12. Thank you for sharing your story. If your reaction to chemo is anything like my sister’s, it’s day 3 or 4 when it starts to make you feel bad. We used to time family trips and parties around chemo schedules.

    Keeping you in my thoughts and prayers.

  13. My husbands first chemo is Monday, we are both terrified, don’t know what to expect. I like to know every little thing to be prepared on his behalf, he would rather take it as it comes. I don’t even know what foods to have in the house for after, he is 71, already quite ill, heart stents, no bladder, no prostate, but up until 2 months ago very active healthy, now it’s in his bones.

    Never had chemo before so just don’t know what to expect on the day, first night etc.

    • I’m on my laptop and wrote a long message which I just lost! If you type “Food that cancer loves” in your google search bar you’ll get a list of foods to avoid at all costs.

      I eat organic…almost everything single that goes into my body is now organic…except for the chemo. Each chemo is different…I’ve been on 6 now. The first treatment in itself should not worry you. I say that, but each new chemo gave me a case of nerves. Sometimes the treatment has been relaxing…knowing I’m doing something to fight. One once did I have a painful chemo, and I later learned I should have complained and told them to stop. My body hated that chemo and caused other problems.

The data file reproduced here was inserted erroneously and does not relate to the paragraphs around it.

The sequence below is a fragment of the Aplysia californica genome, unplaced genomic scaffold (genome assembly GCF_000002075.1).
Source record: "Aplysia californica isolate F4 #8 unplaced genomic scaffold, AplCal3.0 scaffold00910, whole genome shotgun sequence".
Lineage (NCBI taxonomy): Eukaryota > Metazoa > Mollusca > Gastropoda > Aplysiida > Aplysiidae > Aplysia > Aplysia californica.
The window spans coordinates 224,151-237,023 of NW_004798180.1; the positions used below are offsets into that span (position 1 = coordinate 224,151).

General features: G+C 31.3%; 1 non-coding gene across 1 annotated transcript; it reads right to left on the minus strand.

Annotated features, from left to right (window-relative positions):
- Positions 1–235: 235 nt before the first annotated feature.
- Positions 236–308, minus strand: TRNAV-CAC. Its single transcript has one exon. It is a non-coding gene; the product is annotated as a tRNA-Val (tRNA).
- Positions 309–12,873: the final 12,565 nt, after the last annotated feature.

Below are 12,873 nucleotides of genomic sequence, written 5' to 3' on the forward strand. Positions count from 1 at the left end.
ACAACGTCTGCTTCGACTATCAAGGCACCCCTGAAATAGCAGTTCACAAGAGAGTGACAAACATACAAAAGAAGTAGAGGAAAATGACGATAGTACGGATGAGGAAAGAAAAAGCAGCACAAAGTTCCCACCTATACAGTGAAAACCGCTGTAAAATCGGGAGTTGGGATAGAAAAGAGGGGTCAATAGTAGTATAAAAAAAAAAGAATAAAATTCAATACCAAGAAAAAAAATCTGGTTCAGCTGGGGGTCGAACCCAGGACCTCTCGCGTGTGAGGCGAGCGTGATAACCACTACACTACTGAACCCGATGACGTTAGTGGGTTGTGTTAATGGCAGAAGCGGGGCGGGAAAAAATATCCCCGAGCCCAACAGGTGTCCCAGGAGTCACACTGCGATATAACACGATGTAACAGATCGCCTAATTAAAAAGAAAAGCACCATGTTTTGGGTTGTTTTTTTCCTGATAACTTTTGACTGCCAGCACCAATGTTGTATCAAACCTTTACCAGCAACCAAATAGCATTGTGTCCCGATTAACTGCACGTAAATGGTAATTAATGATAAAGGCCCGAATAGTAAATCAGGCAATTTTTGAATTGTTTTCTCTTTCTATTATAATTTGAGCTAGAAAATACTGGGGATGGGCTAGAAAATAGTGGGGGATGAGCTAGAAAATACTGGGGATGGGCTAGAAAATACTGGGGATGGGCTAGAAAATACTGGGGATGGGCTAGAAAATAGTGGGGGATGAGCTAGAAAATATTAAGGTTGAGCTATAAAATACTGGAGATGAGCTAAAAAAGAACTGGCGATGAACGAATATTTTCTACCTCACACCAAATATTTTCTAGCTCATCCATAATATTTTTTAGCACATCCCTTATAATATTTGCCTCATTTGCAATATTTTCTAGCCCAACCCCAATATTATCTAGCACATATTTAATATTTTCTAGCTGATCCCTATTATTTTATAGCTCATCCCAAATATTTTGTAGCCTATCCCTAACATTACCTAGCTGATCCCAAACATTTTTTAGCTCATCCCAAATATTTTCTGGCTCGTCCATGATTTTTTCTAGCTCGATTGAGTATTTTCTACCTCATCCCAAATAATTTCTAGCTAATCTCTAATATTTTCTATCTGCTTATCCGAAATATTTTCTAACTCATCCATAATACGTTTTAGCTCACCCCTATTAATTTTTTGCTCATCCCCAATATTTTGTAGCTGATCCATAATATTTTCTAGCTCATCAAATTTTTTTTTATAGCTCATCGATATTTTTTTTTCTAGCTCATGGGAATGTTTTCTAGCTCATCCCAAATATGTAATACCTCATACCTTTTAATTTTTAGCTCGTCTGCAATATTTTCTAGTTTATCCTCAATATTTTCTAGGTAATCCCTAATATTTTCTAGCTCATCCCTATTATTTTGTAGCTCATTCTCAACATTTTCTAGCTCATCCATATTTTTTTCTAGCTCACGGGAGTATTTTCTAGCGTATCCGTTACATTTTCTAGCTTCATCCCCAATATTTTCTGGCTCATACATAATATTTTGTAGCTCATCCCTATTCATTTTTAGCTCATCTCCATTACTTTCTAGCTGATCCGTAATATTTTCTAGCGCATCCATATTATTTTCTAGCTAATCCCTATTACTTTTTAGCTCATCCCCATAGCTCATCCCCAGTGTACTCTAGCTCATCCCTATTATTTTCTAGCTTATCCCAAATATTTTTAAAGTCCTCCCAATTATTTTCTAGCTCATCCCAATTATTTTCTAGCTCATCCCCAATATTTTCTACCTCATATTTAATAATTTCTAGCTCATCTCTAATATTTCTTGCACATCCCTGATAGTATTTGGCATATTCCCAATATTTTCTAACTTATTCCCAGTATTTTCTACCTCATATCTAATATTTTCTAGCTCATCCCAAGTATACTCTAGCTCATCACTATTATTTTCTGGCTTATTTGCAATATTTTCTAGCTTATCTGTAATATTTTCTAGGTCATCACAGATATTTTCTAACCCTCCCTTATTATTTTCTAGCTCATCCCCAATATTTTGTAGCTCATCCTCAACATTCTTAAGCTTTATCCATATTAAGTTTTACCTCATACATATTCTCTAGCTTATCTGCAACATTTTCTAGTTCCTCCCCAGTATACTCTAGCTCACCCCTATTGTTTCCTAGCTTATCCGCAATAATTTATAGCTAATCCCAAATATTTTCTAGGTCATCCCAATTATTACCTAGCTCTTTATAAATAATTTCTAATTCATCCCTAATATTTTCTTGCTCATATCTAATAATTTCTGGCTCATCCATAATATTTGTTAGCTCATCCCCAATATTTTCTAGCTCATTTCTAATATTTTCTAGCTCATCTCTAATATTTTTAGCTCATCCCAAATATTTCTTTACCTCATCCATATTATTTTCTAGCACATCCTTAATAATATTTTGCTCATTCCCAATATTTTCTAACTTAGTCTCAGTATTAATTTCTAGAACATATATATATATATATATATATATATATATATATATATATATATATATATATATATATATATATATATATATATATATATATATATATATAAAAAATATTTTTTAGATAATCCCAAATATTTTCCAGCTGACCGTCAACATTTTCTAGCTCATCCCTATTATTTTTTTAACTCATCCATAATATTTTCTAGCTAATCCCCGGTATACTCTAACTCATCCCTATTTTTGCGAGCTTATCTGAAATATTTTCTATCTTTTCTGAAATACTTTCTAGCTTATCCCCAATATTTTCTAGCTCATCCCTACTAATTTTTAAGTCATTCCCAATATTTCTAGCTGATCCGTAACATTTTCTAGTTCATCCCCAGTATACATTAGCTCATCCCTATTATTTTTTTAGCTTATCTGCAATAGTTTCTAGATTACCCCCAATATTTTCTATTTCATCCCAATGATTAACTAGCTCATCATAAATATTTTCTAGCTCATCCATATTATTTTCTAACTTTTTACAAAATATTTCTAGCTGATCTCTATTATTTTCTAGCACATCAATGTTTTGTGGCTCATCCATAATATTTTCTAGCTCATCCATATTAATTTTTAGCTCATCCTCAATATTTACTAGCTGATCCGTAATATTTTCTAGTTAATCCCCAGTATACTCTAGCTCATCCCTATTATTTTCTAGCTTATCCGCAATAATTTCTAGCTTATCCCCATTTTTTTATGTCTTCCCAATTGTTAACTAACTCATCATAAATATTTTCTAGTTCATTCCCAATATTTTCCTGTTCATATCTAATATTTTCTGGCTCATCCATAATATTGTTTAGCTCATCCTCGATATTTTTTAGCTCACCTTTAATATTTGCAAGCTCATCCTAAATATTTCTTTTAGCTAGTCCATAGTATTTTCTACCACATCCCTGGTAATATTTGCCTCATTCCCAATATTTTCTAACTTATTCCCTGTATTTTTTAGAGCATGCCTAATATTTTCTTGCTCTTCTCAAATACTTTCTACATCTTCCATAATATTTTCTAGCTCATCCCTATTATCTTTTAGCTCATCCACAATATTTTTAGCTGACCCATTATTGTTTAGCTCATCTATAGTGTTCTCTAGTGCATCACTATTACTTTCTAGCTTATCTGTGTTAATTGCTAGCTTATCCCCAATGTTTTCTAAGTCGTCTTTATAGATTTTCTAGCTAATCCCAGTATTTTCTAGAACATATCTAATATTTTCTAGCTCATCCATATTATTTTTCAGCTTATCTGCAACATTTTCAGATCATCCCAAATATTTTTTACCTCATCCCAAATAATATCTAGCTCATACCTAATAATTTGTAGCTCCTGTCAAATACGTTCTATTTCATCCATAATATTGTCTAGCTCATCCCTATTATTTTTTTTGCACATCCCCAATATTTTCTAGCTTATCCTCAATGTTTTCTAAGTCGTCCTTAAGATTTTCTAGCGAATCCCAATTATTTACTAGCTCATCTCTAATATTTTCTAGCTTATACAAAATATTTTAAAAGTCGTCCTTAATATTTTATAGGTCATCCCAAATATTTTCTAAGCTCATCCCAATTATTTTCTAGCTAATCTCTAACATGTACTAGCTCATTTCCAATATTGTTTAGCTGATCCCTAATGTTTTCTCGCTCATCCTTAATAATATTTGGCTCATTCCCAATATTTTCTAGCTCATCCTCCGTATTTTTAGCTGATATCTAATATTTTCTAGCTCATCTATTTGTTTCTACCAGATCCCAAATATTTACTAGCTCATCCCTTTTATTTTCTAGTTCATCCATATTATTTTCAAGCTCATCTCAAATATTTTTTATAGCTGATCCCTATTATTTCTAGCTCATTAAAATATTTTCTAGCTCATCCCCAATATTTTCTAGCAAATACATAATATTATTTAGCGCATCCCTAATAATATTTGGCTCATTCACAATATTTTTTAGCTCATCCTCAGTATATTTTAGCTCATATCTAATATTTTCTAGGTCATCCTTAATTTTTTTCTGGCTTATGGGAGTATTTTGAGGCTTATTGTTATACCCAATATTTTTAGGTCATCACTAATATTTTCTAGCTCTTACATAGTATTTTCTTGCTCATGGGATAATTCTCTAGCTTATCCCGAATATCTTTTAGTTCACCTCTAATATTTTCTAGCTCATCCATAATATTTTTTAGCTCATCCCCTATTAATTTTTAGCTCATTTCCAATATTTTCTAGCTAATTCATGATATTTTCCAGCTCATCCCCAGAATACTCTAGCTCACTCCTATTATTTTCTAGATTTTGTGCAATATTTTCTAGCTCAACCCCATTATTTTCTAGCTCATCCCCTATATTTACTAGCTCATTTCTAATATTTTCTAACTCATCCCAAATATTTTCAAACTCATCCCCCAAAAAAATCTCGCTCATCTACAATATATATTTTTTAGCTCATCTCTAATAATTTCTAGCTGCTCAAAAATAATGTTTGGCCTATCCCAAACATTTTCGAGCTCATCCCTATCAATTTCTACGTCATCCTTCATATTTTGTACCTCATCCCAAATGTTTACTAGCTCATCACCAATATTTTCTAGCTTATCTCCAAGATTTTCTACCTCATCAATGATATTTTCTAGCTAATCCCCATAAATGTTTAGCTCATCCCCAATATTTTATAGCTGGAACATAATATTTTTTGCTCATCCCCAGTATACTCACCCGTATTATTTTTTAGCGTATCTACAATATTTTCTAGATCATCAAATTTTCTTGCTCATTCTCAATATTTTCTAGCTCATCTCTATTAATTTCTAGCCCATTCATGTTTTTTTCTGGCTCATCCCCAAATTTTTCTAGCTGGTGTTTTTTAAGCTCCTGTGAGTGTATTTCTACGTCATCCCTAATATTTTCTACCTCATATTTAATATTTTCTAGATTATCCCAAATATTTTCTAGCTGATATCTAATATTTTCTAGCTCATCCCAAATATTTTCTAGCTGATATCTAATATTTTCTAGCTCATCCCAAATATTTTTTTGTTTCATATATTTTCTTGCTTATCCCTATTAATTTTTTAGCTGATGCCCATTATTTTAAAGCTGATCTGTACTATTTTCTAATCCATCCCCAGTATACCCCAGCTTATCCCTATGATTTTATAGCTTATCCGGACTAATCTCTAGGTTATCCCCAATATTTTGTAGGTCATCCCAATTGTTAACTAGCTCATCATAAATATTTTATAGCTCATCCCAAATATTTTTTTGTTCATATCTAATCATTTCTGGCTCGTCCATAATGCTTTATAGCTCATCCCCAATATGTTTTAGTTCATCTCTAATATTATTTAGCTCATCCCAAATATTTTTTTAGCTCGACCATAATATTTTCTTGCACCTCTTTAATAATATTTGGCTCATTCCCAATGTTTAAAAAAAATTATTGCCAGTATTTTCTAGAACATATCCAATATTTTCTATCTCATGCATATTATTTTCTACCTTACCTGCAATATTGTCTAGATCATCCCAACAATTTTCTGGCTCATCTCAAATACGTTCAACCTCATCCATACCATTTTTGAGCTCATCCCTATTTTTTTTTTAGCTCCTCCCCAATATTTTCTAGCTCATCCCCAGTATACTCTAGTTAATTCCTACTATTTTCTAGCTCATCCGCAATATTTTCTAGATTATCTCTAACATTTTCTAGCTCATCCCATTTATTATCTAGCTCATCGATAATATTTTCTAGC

• Don’t be terrified. Nothing ever happen to worthy of that feeling. The actual treatment is peaceful if it’s done right.

  14. Thank you so much for responding. That peaceful piece of finally knowing that something is being done, taking us out of the limbo of not knowing, not knowing how to proceed and with whom. Your answer has calmed me somewhat I hadn’t thought of that aspect of the chemo from my husbands point of view.

    It will be easier for me to approach it calmly for his sake.

    Thank you.

    • My husband has taken this whole thing very hard. We’ve been living with cancer for almost three years now. Just today I’ve had a bit of a meltdown because of the side affects I’m having to this latest treatment.

      This is the third round for me, but for the first two, I zero side affects. My breast cancer has spread to my liver, and with this latest chemo my liver has felt great, no pain, or anything to even indicate it’s problematic.

      I knew this chemo had one particular side affect and it’s finally arrived. And it’s nasty. I didn’t take my 14th day treatment today. Since it’s a Saturday, I can’t talk to my doctor. However, I’ve learned that if the chemo is doing something worse than the cancer, I need to make an adjustment.

      I may have to ask for an extra week off. Just two weeks ago I had friends visit from Arizona and I was going gangbusters. Now two weeks later it’s a different story. I’ll just take more care that I eat even better than usual and keep fighting.

      Staying positive means so much…when I’m negative it affects everyone.